As the world of immersive audio continues to grow, not just in the professional space but in the consumer home audio world, the demand for production houses to be spec’d to meet these demands is paramount. With the big-name streaming services requiring productions to be delivered in surround and immersive audio options, it confirms immersive sound experience is very much here to stay.
Being able to effectively manage and control larger audio systems such as 5.1, 7.1 surround right up to a Dolby Atmos configuration is no mean feat and as you’d expect. It requires a hefty I/O count and lots of processing power. One impressively spec’d and one of the more affordable units that can handle just this is the JBL Intonato 24 and we had the chance to take one for a spin.
On the surface the Intonato 24 is a rather sleek but unassuming looking dark grey box in a 2U rackmount form factor, with some input, output, status and clock source LED’s on the front panel. But turning around to the back you’re met with a mass of DB-25 connections as well as Ethernet, RJ45, USB (more on those later). At this point, you start to realise how much this box must be able to handle.
As the name suggests, Intonato 24 allows for connection and control of up to 24 speakers –compatible with all professional monitors, so no playing favourites (there are some specific JBL studio monitor and sub presets). Being able to connect either via analogue (with variable sensitivity) or digital (AES/EBU) gives users nice input flexibility, analogue outputs are on DB-25 connectors, so you’ll want to load up on some snakes to connect to your speakers. You’re also able to connect a whopping 256 channels of networked audio via HARMAN BLU Link or Dante (with the additional BLUDAN box), so there’s a wealth of options available and able to handle complex setups. The female XLR connector is reserved for either the RTA mic for calibration or to be used with a talkback mic if desired for communication with talent during recording sessions.
Under the Hood
The real power of the Intonato 24 lies in its control software, which is Mac, Windows, iOS and Android compatible. From here you select and control speaker layout, organized into profiles and scenes, input and output configuration and system calibration. Navigation is easy and intuitive and great when used with a touch screen. At times a little clunky when switching between different areas of the app, but nothing that appeared to affect actual performance. Although, a future firmware update should fix this.
Setting up a system is really quick and anyone remotely familiar with basic patching configuration will feel right at home. The nice thing about being able to make different profiles allows for instant setup changes. So if you’re needing to run a simple stereo mix then suddenly jump to your 5.1 or even Atmos configuration, simply click and you’re away laughing!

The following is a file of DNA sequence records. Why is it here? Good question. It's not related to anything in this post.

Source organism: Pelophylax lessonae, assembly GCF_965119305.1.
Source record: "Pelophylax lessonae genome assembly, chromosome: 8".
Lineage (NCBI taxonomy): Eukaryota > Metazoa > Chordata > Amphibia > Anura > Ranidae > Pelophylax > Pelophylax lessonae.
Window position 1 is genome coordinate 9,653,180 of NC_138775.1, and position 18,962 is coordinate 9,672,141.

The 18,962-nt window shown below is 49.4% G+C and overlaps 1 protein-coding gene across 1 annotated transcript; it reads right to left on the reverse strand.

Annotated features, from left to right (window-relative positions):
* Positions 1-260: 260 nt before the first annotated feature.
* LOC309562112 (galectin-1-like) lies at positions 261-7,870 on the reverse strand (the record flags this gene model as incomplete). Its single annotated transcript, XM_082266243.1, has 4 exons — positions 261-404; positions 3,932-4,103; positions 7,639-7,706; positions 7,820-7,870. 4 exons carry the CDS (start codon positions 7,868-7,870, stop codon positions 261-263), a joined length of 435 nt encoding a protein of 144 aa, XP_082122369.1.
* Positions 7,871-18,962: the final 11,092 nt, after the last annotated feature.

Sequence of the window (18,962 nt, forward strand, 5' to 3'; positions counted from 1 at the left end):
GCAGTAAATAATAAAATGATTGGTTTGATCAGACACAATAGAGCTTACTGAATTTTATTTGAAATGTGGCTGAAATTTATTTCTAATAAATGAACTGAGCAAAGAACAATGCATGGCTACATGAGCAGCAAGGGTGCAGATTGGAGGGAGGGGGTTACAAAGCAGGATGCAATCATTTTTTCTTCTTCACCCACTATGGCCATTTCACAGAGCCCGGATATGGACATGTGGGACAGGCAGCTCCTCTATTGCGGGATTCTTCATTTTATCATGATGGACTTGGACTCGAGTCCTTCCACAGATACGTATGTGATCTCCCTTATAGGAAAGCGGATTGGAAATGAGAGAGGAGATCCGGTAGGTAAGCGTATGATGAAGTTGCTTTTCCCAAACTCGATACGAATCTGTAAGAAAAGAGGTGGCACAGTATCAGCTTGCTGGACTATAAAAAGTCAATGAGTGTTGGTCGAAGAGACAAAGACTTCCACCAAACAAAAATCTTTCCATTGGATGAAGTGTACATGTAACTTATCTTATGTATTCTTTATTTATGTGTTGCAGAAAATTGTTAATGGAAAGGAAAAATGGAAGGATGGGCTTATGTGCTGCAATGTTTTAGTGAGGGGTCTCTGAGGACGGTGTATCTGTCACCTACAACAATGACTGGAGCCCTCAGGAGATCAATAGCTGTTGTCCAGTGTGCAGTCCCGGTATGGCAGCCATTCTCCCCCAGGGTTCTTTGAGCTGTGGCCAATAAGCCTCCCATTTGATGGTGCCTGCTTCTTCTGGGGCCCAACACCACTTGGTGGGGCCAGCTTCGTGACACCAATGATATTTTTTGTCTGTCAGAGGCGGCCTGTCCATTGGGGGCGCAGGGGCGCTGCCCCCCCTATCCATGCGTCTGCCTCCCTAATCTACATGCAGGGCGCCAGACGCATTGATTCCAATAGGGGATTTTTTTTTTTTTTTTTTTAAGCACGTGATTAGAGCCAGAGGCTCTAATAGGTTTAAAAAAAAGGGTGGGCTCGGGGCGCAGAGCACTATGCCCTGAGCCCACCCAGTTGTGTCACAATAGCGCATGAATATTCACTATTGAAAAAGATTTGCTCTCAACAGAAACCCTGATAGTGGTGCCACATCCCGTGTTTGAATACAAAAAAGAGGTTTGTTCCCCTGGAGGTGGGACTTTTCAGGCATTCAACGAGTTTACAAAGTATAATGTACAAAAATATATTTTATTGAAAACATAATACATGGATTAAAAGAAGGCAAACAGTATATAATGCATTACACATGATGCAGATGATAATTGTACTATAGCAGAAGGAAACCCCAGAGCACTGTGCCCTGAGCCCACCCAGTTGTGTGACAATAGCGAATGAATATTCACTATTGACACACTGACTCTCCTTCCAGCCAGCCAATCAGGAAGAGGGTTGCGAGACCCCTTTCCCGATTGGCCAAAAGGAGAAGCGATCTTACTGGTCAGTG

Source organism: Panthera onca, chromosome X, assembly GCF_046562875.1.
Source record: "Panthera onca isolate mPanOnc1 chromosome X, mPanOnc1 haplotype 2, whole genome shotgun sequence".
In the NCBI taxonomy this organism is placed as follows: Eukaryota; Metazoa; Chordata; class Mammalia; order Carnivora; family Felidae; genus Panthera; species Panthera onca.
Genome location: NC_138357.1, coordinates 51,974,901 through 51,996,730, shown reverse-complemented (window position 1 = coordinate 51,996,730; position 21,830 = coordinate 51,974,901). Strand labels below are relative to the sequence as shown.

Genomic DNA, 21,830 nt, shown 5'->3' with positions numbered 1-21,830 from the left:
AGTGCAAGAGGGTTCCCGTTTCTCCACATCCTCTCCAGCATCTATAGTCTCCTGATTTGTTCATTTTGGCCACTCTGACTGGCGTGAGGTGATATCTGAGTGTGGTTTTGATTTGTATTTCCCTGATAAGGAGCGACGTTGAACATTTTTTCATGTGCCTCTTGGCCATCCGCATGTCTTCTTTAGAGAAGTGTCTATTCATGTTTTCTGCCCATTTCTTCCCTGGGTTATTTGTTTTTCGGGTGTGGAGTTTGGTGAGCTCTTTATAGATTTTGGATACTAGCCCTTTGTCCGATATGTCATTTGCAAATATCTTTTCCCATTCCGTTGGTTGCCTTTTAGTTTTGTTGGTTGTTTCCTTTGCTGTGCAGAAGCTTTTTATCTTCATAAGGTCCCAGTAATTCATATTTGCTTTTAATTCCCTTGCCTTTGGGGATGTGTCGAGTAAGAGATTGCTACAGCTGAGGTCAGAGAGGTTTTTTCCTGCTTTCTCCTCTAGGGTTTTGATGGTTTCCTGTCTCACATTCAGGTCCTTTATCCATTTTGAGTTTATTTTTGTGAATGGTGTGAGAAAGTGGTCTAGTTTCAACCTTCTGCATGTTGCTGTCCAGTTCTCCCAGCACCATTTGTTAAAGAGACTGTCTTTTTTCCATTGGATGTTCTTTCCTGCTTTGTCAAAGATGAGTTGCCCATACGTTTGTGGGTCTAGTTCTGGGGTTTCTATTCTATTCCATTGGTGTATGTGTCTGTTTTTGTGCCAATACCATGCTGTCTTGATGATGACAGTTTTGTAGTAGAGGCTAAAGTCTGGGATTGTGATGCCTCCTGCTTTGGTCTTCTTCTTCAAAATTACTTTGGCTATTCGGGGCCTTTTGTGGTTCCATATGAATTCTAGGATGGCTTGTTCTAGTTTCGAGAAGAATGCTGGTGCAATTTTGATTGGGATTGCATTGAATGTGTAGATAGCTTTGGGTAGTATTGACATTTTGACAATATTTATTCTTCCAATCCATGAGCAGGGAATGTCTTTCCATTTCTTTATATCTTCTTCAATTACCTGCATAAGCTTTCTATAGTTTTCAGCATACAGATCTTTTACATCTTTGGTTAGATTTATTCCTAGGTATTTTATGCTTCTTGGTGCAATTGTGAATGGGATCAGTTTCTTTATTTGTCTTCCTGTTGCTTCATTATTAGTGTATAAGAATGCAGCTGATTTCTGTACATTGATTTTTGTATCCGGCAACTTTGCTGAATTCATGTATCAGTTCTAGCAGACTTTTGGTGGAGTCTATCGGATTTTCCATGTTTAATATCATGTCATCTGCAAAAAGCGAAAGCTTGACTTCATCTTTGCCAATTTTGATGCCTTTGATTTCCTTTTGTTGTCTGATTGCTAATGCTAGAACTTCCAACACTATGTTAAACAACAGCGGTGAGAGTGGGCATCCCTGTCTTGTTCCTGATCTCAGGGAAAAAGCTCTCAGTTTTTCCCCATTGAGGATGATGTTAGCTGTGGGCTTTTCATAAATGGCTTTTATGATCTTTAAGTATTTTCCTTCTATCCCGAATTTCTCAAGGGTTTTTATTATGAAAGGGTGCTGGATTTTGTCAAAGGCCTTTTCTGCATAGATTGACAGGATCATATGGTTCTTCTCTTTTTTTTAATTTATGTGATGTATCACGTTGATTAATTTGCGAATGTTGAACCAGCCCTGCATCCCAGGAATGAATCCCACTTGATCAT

There’s effective Bass Management for complex, multi subwoofer setups where the crossover frequency can be applied and adjusted between subs and satellite speakers. There’s even an option to select the crossover filter types (Bessel, Butterworth and Linkwitz-Riley) with variable slope rates. Paired with LFE control, including low pass frequency slider control and again a selection of Low Pass Filter types gives users a massive amount of frequency and filter power at their fingertips.
Aside from the aforementioned layout, profiles, scenes, frequency and filter types, calibration is the name of the game and where Intonato 24 really flexes its muscles. Having this aspect of a system setup taken care of will save a lot of head-scratching, especially when it comes to time alignment, not to mention EQ and limiting (dbx OverEasy soft-knee limiter in this case). You can, of course, configure and calibrate each speaker and the system yourself or otherwise run the auto-calibration. This very powerful feature takes care of speaker level matching (trim), time alignment (delays), and room EQ (12-band PEQ).
The room in which we tested (which has a healthy amount of low-mids present) was calibrated to very effectively. A quick run around with the RTA mic left for a very neutral, balanced response in the listening position. Being able to adjust user EQ (8-band PEQ) separately from the room EQ allows for even finer adjustments if required, so you’re able to tweak to your hearts desire.
For those wanting to have the full-blown experience, there’s an optional Intonato Desktop Controller. A simple, slick remote controller which is nicely laid out with dedicated, colour-coded button and a level control knob. So once you’ve got your system calibrated and in order, you can put away the control app and access the key aspects of your system via the controller. It does look particularly virtuous atop a nice console, but hey, that’s not a necessity.
Round the Block
There’s a lot packed into this humble-looking box that makes up the Intonato 24. From high-end production houses to smaller DIY setups, the Intonato 24 swanks the features required for all multi-speaker systems. Watch this space as the immersive audio (and its associated gear requirements) takes the world by storm.
|Input Channels:||24 speakers (maximum)|
|Analogue Inputs:||3x DB-25 (Groups A, B, C), 1x XLR (for RTA mic)|
|Analogue Outputs:||3x DB-25 (Groups A, B, C)|
|Digital Inputs:||3x DB-25 (AES)|
|Other I/O:||1x Ethernet (DHCP network-enabled), 2x RJ45 Blu Link|
|USB:||1x Type B|
|Software Control:||Intonato Control app|
|Compatibility:||Mac, Windows, iOS, Android|
|Accessories:||1x RTA measurement mic|
|Form Factor:||2U Rackmount|